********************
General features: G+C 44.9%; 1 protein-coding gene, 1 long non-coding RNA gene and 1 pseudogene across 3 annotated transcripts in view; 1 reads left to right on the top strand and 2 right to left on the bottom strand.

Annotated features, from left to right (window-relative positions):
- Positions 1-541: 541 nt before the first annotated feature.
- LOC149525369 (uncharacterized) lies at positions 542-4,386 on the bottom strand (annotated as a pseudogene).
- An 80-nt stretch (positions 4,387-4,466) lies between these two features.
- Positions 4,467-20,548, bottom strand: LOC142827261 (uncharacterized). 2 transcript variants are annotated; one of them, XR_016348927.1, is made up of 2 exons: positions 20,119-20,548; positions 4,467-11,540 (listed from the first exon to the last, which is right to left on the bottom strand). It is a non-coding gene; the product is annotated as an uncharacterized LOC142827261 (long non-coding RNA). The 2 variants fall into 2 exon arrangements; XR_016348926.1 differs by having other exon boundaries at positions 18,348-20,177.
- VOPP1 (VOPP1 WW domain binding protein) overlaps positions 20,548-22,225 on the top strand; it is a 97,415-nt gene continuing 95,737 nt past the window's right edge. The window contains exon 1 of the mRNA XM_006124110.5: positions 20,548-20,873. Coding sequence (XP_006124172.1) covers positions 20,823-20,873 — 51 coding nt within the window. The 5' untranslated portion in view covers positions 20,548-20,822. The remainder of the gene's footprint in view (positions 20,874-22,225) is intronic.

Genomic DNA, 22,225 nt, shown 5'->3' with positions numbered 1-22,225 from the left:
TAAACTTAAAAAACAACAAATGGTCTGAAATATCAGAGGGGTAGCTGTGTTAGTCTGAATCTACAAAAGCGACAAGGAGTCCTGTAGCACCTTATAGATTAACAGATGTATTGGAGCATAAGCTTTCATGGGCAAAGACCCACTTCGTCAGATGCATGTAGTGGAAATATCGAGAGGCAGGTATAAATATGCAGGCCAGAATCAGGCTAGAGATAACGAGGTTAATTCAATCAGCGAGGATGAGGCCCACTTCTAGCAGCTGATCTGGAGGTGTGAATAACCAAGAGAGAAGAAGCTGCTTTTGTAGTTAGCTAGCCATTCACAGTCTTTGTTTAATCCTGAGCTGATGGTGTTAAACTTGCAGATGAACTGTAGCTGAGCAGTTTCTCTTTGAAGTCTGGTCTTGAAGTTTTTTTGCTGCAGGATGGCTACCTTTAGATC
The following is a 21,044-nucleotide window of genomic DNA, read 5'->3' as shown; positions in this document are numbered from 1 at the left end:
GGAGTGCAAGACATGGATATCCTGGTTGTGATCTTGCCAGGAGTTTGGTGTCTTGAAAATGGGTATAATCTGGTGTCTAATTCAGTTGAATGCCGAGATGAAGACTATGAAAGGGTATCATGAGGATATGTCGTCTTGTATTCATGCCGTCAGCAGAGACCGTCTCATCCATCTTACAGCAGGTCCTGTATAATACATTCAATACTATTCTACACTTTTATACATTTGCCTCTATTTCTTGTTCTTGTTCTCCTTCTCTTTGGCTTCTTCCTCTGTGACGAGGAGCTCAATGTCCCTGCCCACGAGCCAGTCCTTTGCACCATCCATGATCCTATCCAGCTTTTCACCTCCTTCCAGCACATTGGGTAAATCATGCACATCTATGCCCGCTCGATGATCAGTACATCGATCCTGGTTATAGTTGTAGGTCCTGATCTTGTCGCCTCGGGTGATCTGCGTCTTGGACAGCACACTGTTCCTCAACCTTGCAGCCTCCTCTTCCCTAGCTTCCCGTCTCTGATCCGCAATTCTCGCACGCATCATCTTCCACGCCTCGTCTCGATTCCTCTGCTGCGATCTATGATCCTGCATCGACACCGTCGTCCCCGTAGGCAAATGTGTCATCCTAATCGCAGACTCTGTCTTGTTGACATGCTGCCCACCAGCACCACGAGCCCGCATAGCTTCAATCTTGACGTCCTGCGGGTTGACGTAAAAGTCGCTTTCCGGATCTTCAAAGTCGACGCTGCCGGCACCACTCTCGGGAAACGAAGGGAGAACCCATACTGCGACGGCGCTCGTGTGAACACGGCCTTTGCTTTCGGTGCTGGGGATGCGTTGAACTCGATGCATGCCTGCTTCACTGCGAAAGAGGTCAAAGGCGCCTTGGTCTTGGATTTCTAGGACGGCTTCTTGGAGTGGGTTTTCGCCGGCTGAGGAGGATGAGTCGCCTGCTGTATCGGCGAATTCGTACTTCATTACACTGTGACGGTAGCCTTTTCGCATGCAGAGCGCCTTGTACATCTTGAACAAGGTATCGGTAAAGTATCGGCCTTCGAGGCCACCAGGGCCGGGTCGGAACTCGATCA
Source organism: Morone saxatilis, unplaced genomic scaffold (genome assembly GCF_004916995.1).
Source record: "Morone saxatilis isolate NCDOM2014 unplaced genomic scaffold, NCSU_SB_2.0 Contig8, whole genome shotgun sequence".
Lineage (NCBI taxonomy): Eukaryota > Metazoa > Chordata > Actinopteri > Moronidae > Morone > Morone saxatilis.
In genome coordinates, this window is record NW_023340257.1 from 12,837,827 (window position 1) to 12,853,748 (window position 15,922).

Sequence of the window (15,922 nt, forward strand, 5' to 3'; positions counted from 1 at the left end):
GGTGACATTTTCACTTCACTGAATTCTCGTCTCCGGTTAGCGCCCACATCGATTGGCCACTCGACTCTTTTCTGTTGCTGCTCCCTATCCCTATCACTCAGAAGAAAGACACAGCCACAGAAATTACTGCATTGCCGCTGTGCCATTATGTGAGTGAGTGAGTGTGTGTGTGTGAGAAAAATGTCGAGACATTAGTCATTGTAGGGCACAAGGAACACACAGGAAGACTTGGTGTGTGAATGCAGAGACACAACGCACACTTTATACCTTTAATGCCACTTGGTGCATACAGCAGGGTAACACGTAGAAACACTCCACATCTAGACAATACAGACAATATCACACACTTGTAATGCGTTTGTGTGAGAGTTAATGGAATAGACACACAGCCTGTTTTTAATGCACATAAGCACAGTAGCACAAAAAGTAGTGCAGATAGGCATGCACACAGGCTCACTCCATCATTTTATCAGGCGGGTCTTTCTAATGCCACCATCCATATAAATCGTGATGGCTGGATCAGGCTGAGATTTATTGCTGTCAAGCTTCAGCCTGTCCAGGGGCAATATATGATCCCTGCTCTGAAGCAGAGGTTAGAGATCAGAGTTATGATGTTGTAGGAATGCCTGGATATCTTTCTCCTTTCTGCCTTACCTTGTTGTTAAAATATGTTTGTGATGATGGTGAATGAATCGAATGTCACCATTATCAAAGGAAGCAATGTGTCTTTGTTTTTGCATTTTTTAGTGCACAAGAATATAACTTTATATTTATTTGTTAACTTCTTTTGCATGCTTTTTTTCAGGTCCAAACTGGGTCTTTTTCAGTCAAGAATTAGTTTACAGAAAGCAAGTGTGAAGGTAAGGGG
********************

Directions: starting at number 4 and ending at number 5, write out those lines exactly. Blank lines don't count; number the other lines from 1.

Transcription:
- LOC149525369 (uncharacterized) lies at positions 542-4,386 on the bottom strand (annotated as a pseudogene).
- An 80-nt stretch (positions 4,387-4,466) lies between these two features.